In the 2000 Summer Olympics in Sydney, Australia, Nelson earned a silver medal after coming in first place in the 2000 Olympic Trials for shotput. Going into the Games, Nelson was the favorite to win, having won every major shotput event in the summer of 2000. His throw of 21.21 m (69 ft 7 in) was just three inches (8 cm) short of the winning throw by gold medalist Arsi Harju.
Nelson's personal best is 22.51 (73 ft 10 in), which he threw in 2002. At that time, this was the fourth longest throw in U.S. history and the ninth farthest ever in the world.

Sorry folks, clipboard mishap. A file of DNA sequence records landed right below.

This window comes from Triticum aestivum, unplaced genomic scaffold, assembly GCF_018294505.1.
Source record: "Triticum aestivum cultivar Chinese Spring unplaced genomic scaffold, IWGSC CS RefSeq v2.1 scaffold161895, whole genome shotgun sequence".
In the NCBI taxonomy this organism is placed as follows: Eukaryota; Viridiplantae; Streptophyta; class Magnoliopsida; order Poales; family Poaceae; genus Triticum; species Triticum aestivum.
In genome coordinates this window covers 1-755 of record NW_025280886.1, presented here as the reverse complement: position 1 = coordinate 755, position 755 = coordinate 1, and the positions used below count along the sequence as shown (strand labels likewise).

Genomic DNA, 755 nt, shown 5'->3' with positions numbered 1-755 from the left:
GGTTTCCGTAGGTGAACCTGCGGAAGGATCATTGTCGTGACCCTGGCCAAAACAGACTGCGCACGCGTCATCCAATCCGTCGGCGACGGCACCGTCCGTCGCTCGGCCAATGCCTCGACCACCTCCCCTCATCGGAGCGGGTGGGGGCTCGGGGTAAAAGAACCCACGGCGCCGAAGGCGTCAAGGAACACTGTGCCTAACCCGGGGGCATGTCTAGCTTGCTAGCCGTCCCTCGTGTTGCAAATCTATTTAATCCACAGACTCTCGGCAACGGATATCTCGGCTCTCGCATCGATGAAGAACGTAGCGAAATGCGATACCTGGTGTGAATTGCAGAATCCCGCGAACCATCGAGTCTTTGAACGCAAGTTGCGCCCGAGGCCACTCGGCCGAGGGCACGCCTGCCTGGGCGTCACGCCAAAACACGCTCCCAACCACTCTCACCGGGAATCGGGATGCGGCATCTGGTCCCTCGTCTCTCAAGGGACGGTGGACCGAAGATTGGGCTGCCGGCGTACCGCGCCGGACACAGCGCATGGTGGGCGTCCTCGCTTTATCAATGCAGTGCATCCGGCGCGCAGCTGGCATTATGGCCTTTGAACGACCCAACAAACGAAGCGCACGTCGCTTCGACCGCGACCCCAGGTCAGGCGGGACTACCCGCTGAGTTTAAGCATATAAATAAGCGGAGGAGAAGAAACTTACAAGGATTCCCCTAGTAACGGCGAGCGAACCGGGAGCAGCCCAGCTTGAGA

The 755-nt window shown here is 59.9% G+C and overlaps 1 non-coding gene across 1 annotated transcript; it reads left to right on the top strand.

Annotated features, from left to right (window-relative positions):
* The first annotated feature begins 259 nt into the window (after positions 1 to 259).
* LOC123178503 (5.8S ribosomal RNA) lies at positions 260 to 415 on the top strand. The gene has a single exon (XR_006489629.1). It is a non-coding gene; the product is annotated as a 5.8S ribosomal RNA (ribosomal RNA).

Nelson also earned a silver medal in the shot put finals at the 2004 Summer Olympics in Athens, Greece. The shot put was held in a spectacular setting at the original Stadium of Ancient Olympia, bringing Olympic competition back to the venue for the first time in over 1,000 years. Nelson jumped out in front of the field with his first throw of 21.16 m (69 feet 5 inches), and held the lead going into the sixth and final round. As the leader, Nelson was scheduled to be the last thrower in the round and thus, the competition. The holder of the 2nd place throw, Yuriy Bilonog of the Ukraine was scheduled to throw second to last. If Nelson remained in first place after Bilonog's final throw, he would know that he had won his first gold medal and his last throw would become moot. It was not to be. Yury Bilonog stepped up and threw 21.16 m (69 feet 5 inches) to tie Nelson for first place with his sixth throw. To break a tie, the competitors' second best throws are compared and unfortunately, Nelson had fouled every throw since his competition-leading first throw. Nelson entered the ring for his final throw and unleashed what looked to be a gold medal winning 70 foot throw, but unfortunately fouled by stepping on the line to the left front of the circle. Thus, by virtue of the tie-breaker and his superior second-best throw, Yuriy Bilonog won the gold medal and Nelson had to settle for his second consecutive Olympic silver medal. He initially protested vociferously to the officials but later realized that he did in fact foul, and apologized for his emotional reaction. Nelson's silver medal was the first track and field medal for the United States in the 2004 Summer Olympics. Nelson finally achieved his dreams of a major world title when he won gold at the 2005 World Athletics Championships with a throw of 21.73 meters. He has qualified to compete in his third straight Olympics in Beijing, placing third at the 2008 US Trials.